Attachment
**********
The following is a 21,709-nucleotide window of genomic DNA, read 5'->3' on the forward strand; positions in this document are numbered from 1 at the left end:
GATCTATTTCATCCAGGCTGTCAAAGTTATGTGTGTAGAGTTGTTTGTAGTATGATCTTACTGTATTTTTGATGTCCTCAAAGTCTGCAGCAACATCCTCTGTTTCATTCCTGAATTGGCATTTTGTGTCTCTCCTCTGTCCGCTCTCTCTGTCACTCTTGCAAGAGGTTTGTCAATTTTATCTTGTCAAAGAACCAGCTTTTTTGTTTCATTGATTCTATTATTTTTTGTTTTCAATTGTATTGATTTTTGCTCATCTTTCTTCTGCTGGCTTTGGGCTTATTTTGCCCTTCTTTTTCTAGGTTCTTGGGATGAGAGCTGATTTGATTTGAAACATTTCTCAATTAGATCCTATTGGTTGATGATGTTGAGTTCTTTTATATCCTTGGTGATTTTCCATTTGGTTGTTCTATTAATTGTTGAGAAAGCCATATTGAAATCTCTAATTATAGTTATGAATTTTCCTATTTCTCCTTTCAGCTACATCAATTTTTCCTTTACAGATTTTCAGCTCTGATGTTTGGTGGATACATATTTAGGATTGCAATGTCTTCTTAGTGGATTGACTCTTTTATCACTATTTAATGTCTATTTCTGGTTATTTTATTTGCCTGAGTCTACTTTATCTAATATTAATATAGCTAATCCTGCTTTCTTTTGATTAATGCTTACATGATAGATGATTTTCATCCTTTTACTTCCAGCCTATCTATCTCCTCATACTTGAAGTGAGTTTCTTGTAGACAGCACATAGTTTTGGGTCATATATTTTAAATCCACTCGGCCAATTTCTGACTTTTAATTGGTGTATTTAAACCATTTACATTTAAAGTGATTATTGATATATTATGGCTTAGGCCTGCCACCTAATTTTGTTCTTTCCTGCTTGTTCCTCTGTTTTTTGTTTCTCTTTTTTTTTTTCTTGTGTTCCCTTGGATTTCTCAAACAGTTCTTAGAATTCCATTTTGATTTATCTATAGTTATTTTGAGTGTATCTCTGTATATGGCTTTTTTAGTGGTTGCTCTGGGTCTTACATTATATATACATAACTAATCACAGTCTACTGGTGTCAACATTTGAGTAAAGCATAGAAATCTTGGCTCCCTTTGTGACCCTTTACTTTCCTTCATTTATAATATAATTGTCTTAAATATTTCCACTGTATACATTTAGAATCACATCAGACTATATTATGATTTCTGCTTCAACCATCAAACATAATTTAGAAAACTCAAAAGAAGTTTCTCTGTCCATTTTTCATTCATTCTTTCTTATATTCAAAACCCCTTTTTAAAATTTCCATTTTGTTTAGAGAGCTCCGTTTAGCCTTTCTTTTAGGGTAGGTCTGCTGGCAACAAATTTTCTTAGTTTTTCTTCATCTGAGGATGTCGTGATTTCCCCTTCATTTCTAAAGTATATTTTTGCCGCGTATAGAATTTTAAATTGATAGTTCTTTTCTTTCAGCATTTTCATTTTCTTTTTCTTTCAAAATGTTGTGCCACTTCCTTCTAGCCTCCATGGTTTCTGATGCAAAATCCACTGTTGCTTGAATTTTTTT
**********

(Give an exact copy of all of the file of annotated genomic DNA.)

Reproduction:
The following is a 21,709-nucleotide window of genomic DNA, read 5'->3' on the forward strand; positions in this document are numbered from 1 at the left end:
GATCTATTTCATCCAGGCTGTCAAAGTTATGTGTGTAGAGTTGTTTGTAGTATGATCTTACTGTATTTTTGATGTCCTCAAAGTCTGCAGCAACATCCTCTGTTTCATTCCTGAATTGGCATTTTGTGTCTCTCCTCTGTCCGCTCTCTCTGTCACTCTTGCAAGAGGTTTGTCAATTTTATCTTGTCAAAGAACCAGCTTTTTTGTTTCATTGATTCTATTATTTTTTGTTTTCAATTGTATTGATTTTTGCTCATCTTTCTTCTGCTGGCTTTGGGCTTATTTTGCCCTTCTTTTTCTAGGTTCTTGGGATGAGAGCTGATTTGATTTGAAACATTTCTCAATTAGATCCTATTGGTTGATGATGTTGAGTTCTTTTATATCCTTGGTGATTTTCCATTTGGTTGTTCTATTAATTGTTGAGAAAGCCATATTGAAATCTCTAATTATAGTTATGAATTTTCCTATTTCTCCTTTCAGCTACATCAATTTTTCCTTTACAGATTTTCAGCTCTGATGTTTGGTGGATACATATTTAGGATTGCAATGTCTTCTTAGTGGATTGACTCTTTTATCACTATTTAATGTCTATTTCTGGTTATTTTATTTGCCTGAGTCTACTTTATCTAATATTAATATAGCTAATCCTGCTTTCTTTTGATTAATGCTTACATGATAGATGATTTTCATCCTTTTACTTCCAGCCTATCTATCTCCTCATACTTGAAGTGAGTTTCTTGTAGACAGCACATAGTTTTGGGTCATATATTTTAAATCCACTCGGCCAATTTCTGACTTTTAATTGGTGTATTTAAACCATTTACATTTAAAGTGATTATTGATATATTATGGCTTAGGCCTGCCACCTAATTTTGTTCTTTCCTGCTTGTTCCTCTGTTTTTTGTTTCTCTTTTTTTTTTTCTTGTGTTCCCTTGGATTTCTCAAACAGTTCTTAGAATTCCATTTTGATTTATCTATAGTTATTTTGAGTGTATCTCTGTATATGGCTTTTTTAGTGGTTGCTCTGGGTCTTACATTATATATACATAACTAATCACAGTCTACTGGTGTCAACATTTGAGTAAAGCATAGAAATCTTGGCTCCCTTTGTGACCCTTTACTTTCCTTCATTTATAATATAATTGTCTTAAATATTTCCACTGTATACATTTAGAATCACATCAGACTATATTATGATTTCTGCTTCAACCATCAAACATAATTTAGAAAACTCAAAAGAAGTTTCTCTGTCCATTTTTCATTCATTCTTTCTTATATTCAAAACCCCTTTTTAAAATTTCCATTTTGTTTAGAGAGCTCCGTTTAGCCTTTCTTTTAGGGTAGGTCTGCTGGCAACAAATTTTCTTAGTTTTTCTTCATCTGAGGATGTCGTGATTTCCCCTTCATTTCTAAAGTATATTTTTGCCGCGTATAGAATTTTAAATTGATAGTTCTTTTCTTTCAGCATTTTCATTTTCTTTTTCTTTCAAAATGTTGTGCCACTTCCTTCTAGCCTCCATGGTTTCTGATGCAAAATCCACTGTTGCTTGAATTTTTTT